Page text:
Published: 00:01, 16 November 2009
An artist's impression of the new-look Dreamland
by Martin Jefferies
Margate looks all set for a blast from the past after campaigners secured £3.7million to turn their exciting heritage amusement park plans into a reality.
The Department for Culture, Media and Sport (DCMS) awarded the cash to The Dreamland Trust to transform the desolate seaside attraction into a world first, must-visit theme park.
The Grade II-listed Scenic Railway rollercoaster, the oldest in the UK but severely damaged in a devastating fire last year, will be restored to its former splendour as the centerpiece of the project.
A collection of historic rides rescued from parks from around the country will be repaired and returned to action, while the Grade II-listed Dreamland cinema structure will also receive a facelift.
It is hoped the site will ultimately become a centre for the celebration of British popular culture, focusing especially on the music and fashion of young people in the post-World War II period.
Speaking on Monday, Margaret Hodge, Minister for Culture and Tourism, said: "The idea of taking some of our very best heritage of past amusement parks and turning it into something excellent to encourage tourism today is really great."
Audio: Margaret Hodge, Minister for Culture and Tourism, talks about the Dreamland plans
Nick Laister, chairman of The Dreamland Trust, said: "This proposal has the ability to create an outstanding attraction in Margate, capitalising on the resort's unique heritage in a way that will make a huge contribution to the regeneration of the town."
The millions of pounds awarded by the DCMS will be administered through the Commission for Architecture and the Built Environment (CABE) Sea Change programme, which is designed to reinvigorate seaside towns through investment in culture and heritage.
Richard Simmons, chief executive of CABE, said: "Projects like Dreamland demonstrate how culture can be a catalyst to recapture the flair that these places enjoyed in their heyday. It's ambitious plans like this, creating new national attractions, that can rekindle the English love affair with our seaside."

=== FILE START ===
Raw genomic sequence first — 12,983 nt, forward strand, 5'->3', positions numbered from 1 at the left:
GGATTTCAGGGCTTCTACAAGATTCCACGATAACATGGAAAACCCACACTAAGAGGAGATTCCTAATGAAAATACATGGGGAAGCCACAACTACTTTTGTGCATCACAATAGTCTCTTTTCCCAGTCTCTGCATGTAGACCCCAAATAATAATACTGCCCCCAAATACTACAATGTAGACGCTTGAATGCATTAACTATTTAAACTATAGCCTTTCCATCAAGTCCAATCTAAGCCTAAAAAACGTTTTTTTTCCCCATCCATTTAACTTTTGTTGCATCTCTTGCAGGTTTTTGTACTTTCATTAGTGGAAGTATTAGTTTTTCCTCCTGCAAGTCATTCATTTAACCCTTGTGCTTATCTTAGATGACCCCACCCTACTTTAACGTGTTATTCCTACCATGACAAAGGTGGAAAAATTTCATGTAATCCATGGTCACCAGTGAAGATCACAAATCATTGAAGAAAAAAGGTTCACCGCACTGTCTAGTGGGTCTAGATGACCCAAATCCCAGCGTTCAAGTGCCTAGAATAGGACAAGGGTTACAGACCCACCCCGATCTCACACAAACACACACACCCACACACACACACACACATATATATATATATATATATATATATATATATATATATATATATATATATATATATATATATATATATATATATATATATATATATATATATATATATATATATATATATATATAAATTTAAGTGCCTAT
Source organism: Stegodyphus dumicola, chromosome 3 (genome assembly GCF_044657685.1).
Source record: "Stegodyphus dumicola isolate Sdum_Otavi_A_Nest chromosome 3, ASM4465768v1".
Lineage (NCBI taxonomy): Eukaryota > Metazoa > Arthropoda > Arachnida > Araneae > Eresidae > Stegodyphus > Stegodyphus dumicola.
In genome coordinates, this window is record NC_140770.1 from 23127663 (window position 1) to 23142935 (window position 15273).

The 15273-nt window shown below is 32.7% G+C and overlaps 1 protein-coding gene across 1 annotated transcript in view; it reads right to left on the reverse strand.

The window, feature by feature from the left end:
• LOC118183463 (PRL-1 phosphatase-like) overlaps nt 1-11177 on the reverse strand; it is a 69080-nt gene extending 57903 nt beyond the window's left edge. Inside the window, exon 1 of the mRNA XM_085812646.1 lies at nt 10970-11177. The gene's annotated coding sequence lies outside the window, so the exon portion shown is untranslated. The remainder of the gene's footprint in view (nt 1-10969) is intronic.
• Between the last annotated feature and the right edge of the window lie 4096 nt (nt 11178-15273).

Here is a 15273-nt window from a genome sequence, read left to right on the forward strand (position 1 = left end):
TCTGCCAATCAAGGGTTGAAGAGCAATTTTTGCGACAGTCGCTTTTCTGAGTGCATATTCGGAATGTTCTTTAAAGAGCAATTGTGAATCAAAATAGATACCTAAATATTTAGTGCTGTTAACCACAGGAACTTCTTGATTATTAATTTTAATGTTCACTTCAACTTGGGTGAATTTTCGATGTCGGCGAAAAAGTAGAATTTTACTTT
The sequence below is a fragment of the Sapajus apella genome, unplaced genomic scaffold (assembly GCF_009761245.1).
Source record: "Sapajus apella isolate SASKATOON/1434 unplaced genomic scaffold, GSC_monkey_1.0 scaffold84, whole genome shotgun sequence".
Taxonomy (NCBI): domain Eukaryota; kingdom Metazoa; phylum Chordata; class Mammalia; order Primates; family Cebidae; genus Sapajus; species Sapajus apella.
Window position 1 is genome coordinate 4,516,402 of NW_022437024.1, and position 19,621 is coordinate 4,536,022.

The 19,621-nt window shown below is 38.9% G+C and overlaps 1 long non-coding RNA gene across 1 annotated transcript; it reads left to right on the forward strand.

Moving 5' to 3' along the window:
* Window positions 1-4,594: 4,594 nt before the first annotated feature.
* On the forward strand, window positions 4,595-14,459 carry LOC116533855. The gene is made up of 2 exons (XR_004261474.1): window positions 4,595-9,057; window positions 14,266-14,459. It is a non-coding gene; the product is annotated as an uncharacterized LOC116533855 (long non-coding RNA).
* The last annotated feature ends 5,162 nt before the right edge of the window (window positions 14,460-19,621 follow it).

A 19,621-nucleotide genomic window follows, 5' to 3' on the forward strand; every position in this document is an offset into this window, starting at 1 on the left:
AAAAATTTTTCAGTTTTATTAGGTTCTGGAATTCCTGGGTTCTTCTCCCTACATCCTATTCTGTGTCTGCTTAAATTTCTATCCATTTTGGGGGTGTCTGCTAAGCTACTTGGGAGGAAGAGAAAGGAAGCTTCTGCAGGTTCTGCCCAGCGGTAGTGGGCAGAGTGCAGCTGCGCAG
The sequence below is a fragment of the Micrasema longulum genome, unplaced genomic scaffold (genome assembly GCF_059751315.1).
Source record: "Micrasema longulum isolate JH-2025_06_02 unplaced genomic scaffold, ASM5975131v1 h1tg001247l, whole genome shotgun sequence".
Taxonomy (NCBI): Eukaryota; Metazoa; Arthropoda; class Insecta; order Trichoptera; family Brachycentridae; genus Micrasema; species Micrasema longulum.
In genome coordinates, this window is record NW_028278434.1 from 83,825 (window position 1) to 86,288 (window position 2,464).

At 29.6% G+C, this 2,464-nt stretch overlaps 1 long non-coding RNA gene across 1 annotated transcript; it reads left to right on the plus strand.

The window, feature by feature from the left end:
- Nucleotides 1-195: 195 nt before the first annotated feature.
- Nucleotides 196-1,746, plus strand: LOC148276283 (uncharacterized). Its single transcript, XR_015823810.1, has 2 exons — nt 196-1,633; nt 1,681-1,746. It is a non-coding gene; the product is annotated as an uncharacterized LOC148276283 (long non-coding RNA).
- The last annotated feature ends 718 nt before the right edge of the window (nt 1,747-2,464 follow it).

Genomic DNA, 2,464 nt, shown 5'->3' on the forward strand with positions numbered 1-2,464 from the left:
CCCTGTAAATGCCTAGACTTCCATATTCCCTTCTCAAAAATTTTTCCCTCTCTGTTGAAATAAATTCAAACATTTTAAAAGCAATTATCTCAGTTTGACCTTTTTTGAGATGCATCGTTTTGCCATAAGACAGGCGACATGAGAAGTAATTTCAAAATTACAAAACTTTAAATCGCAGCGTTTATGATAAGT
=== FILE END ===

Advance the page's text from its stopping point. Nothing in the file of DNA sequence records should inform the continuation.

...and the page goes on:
The funding boost was welcomed by the many local organisations which supported The Dreamland Trust's Sea Change application.
Richard Samuel, chief executive of Thanet District Council (TDC), said the announcement was "everything we'd hoped for", while Peter Beck, construction manager at Margate Town Centre Regeneration Company, said it was a "considerable achievement".
The Dreamland Trust said the park would create considerable employment opportunities and attract up to 700,000 people each year.
Local people and visitors will be able to enter the park and landscaped gardens free of charge, with wristbands being sold for those who want to enjoy the rides.
Plans for a new-look Dreamland were first unveiled at a public meeting in Margate in mid-March, attended by more than 400 people.
In July, campaigners were told they had been given £384,500 by the Heritage Lottery Fund to kick-start the ground-breaking project, with TDC pledging to pay an extra 10 per cent of that figure.
A full application for £2.65million of Lottery support is expected early next year. The total cost of the project is estimated at £12million.
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